US withdraws from Afghanistan's most important base; withdrawal target is now in 'late August'

Nearly twenty years ago, the U.S. military invaded Afghanistan to expel the Taliban and hunt down al Qaida. On Friday, it began a final withdrawal, which the Pentagon announced on Friday would be complete by August.

US withdraws from Afghanistan's most important base; withdrawal target is now in 'late August'

The Pentagon was to withdraw its troops by September 11, which is the 20th anniversary since the terrorist attacks. However, President Joe Biden has now told them that they can complete the withdrawal a bit earlier. Officials had stated that the drawdown could be completed by this weekend, but it is actually complete. However, there are still a few issues to resolve in the coming weeks. These include a new U.S. military command in Kabul as well as talks with Turkey to establish a security arrangement at Kabul's airport. Officially ending the pullout is not expected to happen soon.

John Kirby, Pentagon press secretary, stated that a "safe, orderly drawdown allows us to maintain an ongoing diplomatic presence and support the Afghan people's government and prevent Afghanistan becoming once again a safe haven of terrorists that threatens the homeland."

The administration is currently limiting its options to ensure the safety of thousands more Afghans who have yet to apply for special visas to enter the United States. Although the administration has stated that it is willing to relocate them to third countries in order to await visa approvals, they have yet to decide where. Officials suggested Friday that they might be relocated to Central Asia's neighboring countries, where they would be protected against retaliation from the Taliban and other groups.

While the White House and State Department declined to comment on the number of people to relocate or where they might go to, Uzkistan's foreign ministers were in Washington this week. The topic of Afghan security was brought up in meetings with Lloyd Austin and Secretary of State Antony Blinken.

Kirby stated that Austin approved Friday's new command structure for Afghanistan. This will allow the U.S. military to shift from warfighting to two new objectives: maintaining a U.S. diplomatic presence and maintaining liaison with Afghan military.

Austin's plan is for Army Gen. Scott Miller to become the top commander in Afghanistan and transfer his combat authority to Marine Gen. Frank McKenzie (based in Florida), before he resigns his command. A two-star Navy admiral will lead a U.S. Embassy military office, dubbed U.S. Forces Afghanistan-Forward will oversee the new mission to provide security for the Embassy and its diplomats.

To provide financial support to the Afghan police and military, as well as maintenance support for Afghan aircraft flying from Afghanistan, a satellite military office will be set up in Qatar.

Kirby stated that Miller, the longest-serving commander in U.S. forces, in Afghanistan, in the 20 years, would remain in command for "a few weeks longer" but did not give any more details. Miller will be in preparation for McKenzie's turnover and will also be travelling within and beyond Afghanistan.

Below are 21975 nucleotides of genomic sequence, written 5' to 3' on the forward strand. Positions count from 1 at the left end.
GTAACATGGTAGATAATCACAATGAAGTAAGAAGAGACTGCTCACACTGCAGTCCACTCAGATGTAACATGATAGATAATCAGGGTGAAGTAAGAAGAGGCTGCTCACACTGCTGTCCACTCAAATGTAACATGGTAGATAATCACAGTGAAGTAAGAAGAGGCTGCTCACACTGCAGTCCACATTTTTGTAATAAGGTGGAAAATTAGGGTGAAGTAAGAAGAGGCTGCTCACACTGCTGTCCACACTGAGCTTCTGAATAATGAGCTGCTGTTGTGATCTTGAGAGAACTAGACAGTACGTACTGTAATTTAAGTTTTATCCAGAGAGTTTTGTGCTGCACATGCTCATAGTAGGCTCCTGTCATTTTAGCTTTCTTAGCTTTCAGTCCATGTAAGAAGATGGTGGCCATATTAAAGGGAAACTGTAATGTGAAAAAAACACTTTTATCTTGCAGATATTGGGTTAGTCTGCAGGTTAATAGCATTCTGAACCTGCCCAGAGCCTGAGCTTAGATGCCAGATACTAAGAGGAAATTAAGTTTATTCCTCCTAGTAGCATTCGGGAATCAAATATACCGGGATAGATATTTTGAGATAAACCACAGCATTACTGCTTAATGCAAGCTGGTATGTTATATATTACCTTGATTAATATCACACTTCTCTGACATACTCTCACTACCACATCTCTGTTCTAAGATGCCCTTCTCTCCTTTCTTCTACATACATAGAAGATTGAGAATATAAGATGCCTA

Miller met Afghan President Ashraf Ghani Friday. According to a Dari language tweet from the presidential palace, they discussed "continued U.S. aid and cooperation with Afghanistan," particularly in support of the security forces.

Bagram Airfield was the heart of the war against the Taliban and to hunt down al-Qaida terrorists responsible for the 9/11 terrorist attacks. Bagram Airfield was home to more than 100,000 U.S. troops at its peak around 2012, which was less than an hour north of Kabul.

Darwaish Rafi, Afghanistan's district administrator, stated that the Americans left Bagram overnight without any coordination. As a result, looters from the area stormed the gates unprotected before the Afghan forces regained control.

Raufi said that they stopped the looters and some were taken into custody. The rest were removed from the base. Raufi also told The Associated Press that the looters had ransacked many buildings before being captured by the Afghan forces.

However, Col. Sonny Leggett, U.S. military spokesperson, said that the handover took place over several weeks after Biden announced in mid-April that America would be withdrawing its last forces.

Col. Leggett stated that all handovers of Resolute Support facilities and bases, to include Bagram Airfield Airfield, were closely coordinated with senior government officials and our Afghan partners in security forces. This included leadership of local units at each base.

The Taliban welcomed the American withdrawal at Bagram Airfield. Zabihullah Mujahid, a Taliban spokesperson, tweeted Friday's departure as a "positive move" and urged for the "withdrawal foreign forces from all areas of the country."

Most NATO soldiers had quietly left Afghanistan by this week. The AP has analyzed announcements from several countries and found that the majority of European troops have left without much ceremony. This contrasts with the public display of force and unity in which NATO allies backed the U.S. invasion of 2001.

The U.S. refused to give a date for the departure of American soldiers from Afghanistan due to security concerns. However, future security and protection of Kabul International Airport are still being negotiated. The airport is currently being protected by U.S. and Turkish soldiers. This is still the military mission that is ending.

The Resolute Support mission will continue to manage the facility until a new agreement is reached between Turkey and Afghanistan.

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